In an effort to keep our readers up-to-speed with information related to the DRT, I wanted to share with you the most recent announcement provided by the Department of Education. It appears that a temporary reprieve from the DRT requirement is being provided through July 15th.

Below are some excerpts from the announcement letter. However, you can click here to see the entire document. Hope this helps!

As the April tax deadline approaches, we are aware that some students and families may not be able to immediately use the FAFSA-IRS Data Retrieval Tool or to obtain IRS Tax Return Transcripts needed to complete the verification process primarily because of the large volume of tax returns coming in at this time of year.

In the limited set of cases where an aid applicant, who has filed a tax return and attempted unsuccessfully to use the IRS Data Retrieval Tool or to obtain IRS Tax Return transcripts, needs a timely alternative for meeting the 2012-2013 verification requirements, institutions may, until July 15, 2012, use a signed copy of the relevant (i.e., applicant, spouse, or parent) 2011 IRS Tax Return (Form 1040, 1040A, or 1040EZ, as appropriate) as acceptable verification documentation for the 2012-2013 award year.

After July 15, 2012, institutions must comply with the acceptable documentation requirements included in the July 13, 2011 Federal Register notice and in DCL GEN-11-13.

The Department will require some institutions to obtain verification documentation in compliance with the current acceptable documentation requirements for a sample of the institution’s students whose information was verified using a paper copy of a tax return.

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Unearthing More “DRT” on IRS FAFSA Data Retrieval Tool

Unearthing More “DRT” on IRS FAFSA Data Retrieval Tool

Today’s guest article is provided by Mr. Randy Green, Director of Financial Aid at Wittenberg University.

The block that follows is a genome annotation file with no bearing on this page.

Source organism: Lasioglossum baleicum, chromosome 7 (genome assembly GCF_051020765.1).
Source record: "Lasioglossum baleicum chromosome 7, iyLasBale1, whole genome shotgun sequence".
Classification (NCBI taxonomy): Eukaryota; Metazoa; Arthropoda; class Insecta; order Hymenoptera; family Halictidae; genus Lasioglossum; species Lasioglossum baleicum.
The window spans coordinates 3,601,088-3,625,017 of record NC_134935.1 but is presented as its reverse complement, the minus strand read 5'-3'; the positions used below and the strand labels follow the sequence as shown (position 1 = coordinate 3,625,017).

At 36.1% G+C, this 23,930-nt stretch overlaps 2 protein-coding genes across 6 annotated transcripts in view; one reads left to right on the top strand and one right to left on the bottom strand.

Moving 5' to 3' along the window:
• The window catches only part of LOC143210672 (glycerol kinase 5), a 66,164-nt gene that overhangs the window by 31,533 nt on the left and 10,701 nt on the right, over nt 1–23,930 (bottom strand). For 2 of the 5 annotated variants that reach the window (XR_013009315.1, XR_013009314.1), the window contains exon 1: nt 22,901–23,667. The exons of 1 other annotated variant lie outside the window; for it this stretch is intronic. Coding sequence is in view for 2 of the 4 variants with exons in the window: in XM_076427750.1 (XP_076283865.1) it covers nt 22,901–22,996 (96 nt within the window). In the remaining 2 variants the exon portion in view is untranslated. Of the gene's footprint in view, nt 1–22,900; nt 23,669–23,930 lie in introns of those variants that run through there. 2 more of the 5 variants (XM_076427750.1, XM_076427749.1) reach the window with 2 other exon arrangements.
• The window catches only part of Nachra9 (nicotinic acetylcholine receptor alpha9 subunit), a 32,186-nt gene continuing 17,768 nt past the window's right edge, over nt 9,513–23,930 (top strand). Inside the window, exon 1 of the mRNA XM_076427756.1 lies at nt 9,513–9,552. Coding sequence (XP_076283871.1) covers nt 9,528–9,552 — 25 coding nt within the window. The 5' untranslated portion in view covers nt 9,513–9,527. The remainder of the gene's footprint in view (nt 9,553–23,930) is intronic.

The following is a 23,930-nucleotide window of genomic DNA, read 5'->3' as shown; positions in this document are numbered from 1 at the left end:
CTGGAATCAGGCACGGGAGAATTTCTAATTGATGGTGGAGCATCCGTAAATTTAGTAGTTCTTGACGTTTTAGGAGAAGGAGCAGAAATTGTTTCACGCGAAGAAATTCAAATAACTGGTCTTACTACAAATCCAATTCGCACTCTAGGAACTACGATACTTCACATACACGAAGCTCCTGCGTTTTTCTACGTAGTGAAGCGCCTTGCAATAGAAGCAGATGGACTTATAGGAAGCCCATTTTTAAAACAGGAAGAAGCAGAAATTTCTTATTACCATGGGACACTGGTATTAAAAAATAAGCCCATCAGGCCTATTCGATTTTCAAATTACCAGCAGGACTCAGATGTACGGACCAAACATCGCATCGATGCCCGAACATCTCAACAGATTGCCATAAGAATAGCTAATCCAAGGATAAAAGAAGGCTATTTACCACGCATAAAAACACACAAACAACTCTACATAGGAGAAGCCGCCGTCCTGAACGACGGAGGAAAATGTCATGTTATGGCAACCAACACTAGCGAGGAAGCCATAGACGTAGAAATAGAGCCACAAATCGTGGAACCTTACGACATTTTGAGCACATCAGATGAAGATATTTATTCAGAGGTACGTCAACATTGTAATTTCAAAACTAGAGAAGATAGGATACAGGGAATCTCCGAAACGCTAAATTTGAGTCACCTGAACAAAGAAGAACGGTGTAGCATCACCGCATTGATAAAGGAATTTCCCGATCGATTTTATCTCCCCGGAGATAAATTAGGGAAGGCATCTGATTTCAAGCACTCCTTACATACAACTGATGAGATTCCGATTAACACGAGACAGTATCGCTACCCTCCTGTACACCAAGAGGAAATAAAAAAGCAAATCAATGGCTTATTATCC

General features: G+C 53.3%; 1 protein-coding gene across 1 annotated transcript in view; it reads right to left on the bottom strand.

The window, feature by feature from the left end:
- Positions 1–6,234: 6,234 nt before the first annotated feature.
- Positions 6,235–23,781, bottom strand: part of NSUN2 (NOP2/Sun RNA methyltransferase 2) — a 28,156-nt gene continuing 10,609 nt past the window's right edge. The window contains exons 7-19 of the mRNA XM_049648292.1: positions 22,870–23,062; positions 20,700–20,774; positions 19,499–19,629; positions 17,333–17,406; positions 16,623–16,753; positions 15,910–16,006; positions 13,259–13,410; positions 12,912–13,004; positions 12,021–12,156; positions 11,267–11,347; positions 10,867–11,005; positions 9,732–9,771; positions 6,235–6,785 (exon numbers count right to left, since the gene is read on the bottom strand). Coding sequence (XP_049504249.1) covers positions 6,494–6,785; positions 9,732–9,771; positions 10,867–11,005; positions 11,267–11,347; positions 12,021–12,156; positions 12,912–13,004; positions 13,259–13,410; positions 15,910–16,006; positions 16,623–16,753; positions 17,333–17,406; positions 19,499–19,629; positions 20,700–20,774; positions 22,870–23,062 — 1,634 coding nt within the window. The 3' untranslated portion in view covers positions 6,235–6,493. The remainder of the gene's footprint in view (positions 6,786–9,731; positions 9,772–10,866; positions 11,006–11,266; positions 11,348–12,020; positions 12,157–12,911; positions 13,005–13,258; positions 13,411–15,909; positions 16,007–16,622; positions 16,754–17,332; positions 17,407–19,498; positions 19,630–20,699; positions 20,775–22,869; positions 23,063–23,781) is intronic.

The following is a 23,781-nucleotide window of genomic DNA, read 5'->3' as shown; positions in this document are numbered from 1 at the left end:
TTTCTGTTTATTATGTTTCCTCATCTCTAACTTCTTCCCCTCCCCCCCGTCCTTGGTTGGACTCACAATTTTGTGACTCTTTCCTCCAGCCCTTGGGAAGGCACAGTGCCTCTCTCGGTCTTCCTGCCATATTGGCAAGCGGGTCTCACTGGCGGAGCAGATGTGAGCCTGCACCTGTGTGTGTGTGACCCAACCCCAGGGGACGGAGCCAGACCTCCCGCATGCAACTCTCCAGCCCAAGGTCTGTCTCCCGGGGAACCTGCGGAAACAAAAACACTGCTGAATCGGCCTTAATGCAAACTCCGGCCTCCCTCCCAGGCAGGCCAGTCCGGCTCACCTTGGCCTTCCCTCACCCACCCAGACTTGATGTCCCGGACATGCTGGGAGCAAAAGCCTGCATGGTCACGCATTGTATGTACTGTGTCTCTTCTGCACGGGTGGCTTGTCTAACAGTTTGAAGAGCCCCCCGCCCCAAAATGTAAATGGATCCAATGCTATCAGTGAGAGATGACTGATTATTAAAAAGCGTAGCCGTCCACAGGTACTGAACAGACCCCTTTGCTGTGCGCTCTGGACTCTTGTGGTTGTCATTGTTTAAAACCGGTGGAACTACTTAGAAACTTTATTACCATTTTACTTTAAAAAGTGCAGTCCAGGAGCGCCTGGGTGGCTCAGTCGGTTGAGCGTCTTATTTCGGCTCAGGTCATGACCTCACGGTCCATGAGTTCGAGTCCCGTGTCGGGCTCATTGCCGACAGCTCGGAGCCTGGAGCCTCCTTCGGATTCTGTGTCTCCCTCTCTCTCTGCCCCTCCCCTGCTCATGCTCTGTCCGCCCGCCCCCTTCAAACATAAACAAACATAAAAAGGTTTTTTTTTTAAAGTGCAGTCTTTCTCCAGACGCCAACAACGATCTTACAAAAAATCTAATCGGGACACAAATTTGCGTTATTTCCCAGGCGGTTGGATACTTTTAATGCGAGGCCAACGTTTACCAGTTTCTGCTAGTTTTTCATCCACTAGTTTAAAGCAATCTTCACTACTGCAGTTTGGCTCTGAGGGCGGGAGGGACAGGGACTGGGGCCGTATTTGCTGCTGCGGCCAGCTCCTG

Last week, I received this email from the mother of one of our college sophomores.

“This has been a very frustrating time with the new policy on obtaining IRS transcripts for financial institutions.  I have been calling for the past month to obtain this document for financial aid and as of today this document is still unavailable.

This creates such a discomfort in award distribution, not only for the institution, but the recipients.  My son, [name removed], felt very uneasy, as well as we as parents, about this as he is a presidential scholarship recipient.  He is working so hard at the university and finds this discouraging.

According to the IRS this document may not be available until late April early May 2012.  We had to pay taxes again this year and although the check was cashed by the IRS about 4 weeks ago the document is not available until the time indicated.  Please somehow assure students of their scholarships because this is discouraging.”

To be clear: tax filers who received a refund are having their returns processed first; tax filers who had to pay on their taxes had their checks cashed, but have returns that will not be processed until late April or May – a delay of twelve weeks or more.

I responded to the mother that the delay caused by the IRS Data Retrieval Process would not affect her son’s financial aid package here, but that the package would not be final until the verification process is completed; it appears likely that this will happen in May at the earliest.

We perform a quick review of every ISIR (the school side of the FAFSA results) we receive, but when I received her email I pulled her son’s record and looked it over closely.  There is nothing obviously wrong with the data (the taxes paid are in a “normal” range, the wages earned are close to the Adjusted Gross Income, and so on), but the most reassurance I could give them is that everything appeared to be in order.  The final aid package must wait for a completed verification.

March and April can be anxious, frustrating times for families even if everything goes smoothly.  Requiring that families use the Data Retrieval Tool or IRS tax transcripts to complete verification adds to that frustration.  The fact that they will not be available – due to IRS policy decisions on processing tax returns – until May takes that frustration to a whole new level.